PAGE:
Five officials, speaking anonymously, told The Washington Post that the White House is coordinating an effort by federal agencies and private businesses to develop standards toward an app or document used to prove immunity before, for example, boarding a flight. 

Several comments on the QAnon online message board Great Awakening connected the news to conspiracy theories, including the “Great Reset,” which holds, among other things, that “vaccine passports” will be used as part of a plan by global elites for population control.

Elsewhere, some critics of lockdown measures suggested that a potential “vaccine passport” would be used to track recipients, as opposed to merely serving as a record of immunity. This language was used in a tweet by Disclose.tv, a known purveyor of information disorder, receiving over 5,000 shares. Amid the climate of skepticism — and conspiracy theorizing — about a “vaccine passport,” the Post’s article noted the White House’s aim to “avoid the perception of a government mandate to be vaccinated.”

Wariness of backlash against perceived government overreach is unsurprising. After New York state rolled out its own “vaccine passport” program March 26, lawyer and anti-surveillance activist Albert Fox Cahn said the state’s passport app was potentially insecure, Gothamist reported.

Chris Looft

When it comes to reporting on vaccines, headlines are critically important.

Headlines from both fringe and mainstream media that misleadingly suggested causal links between Covid-19 vaccines and deaths have already generated significant engagement on social media and may have unnecessarily amplified vaccine fears. But after the launch of an investigation into the death of a young student in France who had received a Covid-19 vaccine ten days prior, certain French outlets led their reports with the headline “A Student from Nantes dies of thrombosis after an AstraZeneca jab,” thereby omitting vital context.

Links and screenshots of these headlines were then included in posts by multiple Facebook Pages and users that portrayed the event as “yet another vaccine death” or used it as “proof” that Covid-19 vaccines are dangerous. Some of these Facebook posts have generated more than 1,000 shares. 

Headlines are often the only component of an article readers pay attention to before sharing, and have an outsized role on social media because of their position on “preview links” contained within social media posts. 

Seb Cubbon, March 23

An Australian Defence Force (ADF) spokesperson has dismissed a misleading claim circulating online that military personnel who refuse to be vaccinated will be discharged.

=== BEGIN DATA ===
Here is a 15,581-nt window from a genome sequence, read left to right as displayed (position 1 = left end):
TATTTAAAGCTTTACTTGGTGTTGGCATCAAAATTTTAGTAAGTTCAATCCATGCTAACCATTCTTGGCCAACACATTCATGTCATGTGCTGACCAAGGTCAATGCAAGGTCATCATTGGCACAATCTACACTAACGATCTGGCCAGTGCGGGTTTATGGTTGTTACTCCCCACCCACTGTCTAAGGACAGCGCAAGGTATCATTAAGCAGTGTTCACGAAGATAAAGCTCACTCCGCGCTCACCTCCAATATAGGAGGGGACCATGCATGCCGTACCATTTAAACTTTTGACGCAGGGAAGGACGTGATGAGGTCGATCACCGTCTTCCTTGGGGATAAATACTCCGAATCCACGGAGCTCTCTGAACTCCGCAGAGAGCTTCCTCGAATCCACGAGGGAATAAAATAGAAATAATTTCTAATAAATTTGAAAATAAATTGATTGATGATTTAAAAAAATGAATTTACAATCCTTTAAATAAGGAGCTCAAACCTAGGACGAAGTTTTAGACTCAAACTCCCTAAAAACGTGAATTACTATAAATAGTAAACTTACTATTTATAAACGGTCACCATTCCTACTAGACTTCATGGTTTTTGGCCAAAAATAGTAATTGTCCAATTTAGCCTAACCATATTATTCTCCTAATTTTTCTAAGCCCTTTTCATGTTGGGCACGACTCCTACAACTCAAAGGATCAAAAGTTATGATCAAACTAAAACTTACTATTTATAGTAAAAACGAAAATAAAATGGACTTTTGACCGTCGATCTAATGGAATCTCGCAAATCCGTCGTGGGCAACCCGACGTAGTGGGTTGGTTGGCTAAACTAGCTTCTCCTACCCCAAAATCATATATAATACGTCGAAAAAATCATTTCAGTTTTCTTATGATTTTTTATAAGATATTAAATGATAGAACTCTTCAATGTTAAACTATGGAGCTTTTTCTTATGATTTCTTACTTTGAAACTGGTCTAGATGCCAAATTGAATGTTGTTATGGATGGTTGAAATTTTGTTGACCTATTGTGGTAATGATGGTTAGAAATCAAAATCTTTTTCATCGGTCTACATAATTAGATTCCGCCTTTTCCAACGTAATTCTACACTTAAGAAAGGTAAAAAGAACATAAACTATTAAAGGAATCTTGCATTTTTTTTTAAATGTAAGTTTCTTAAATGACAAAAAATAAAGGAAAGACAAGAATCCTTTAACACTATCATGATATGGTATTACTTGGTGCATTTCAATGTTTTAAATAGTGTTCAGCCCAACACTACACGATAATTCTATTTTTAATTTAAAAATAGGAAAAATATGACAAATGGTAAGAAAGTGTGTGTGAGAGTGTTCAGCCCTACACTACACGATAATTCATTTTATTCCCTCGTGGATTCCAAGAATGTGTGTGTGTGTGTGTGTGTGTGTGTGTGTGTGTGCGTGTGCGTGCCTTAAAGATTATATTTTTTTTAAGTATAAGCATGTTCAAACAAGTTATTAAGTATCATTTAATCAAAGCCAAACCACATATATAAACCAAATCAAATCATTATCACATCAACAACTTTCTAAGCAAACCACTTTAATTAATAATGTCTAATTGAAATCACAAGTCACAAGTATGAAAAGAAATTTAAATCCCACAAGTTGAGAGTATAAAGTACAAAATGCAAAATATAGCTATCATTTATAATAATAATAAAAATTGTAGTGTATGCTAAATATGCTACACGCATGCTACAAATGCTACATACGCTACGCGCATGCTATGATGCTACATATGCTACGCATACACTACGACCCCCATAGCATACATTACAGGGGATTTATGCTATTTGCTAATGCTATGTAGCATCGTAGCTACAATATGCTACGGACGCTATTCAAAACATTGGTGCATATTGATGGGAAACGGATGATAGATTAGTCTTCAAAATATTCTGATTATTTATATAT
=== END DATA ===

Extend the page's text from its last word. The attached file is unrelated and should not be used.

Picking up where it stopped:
In a statement to First Draft on March 17, the ADF spokesperson said: “In Defence, COVID-19 vaccinations are voluntary and every vaccine will be given through an informed consent process, where individuals are informed of both the risks and benefits of vaccination. No ADF member is vaccinated against their will or without their consent.”

 

Another misleading claim states naval officers who turn down the vaccine will be barred from deployment. The ADF said while “members who do not wish to receive the COVID-19 vaccine may be restricted from being able to perform certain roles,” that only applies to “high-risk settings where the risk of infection from COVID-19 is high.” This screenshot has also been shared by a profile on Instagram that links to an American pro-Trump site.

What was perceived as limited coverage on mild Covid-19 side effects reported on the HMAS Sydney last week also led to an accusation in fringe spaces of a defense or media coverup.

 

Esther Chan, Jack Berkefeld,

March 18

A video fragment that appears to show a man having a medical episode at a vaccine center in Hong Kong is fueling misleading claims about vaccine safety.

The 42-second video was posted in a Hong Kong-based Facebook Group with more than 100,000 followers, and has been viewed tens of thousands of times on YouTube since it was uploaded March 21.

A number of commenters speculated that the man had received the Chinese-made Sinovac vaccine, while others described vaccines as “problematic” and falsely stated that people who got vaccinated were “sentenced to death.” A Hong Kong government spokesperson said the video shows an incident, documented in a government press release, of a 35-year-old man having a seizure at the Yuen Long vaccination center after having received a Pfizer Covid-19 vaccination, adding that the man left hospital after treatment.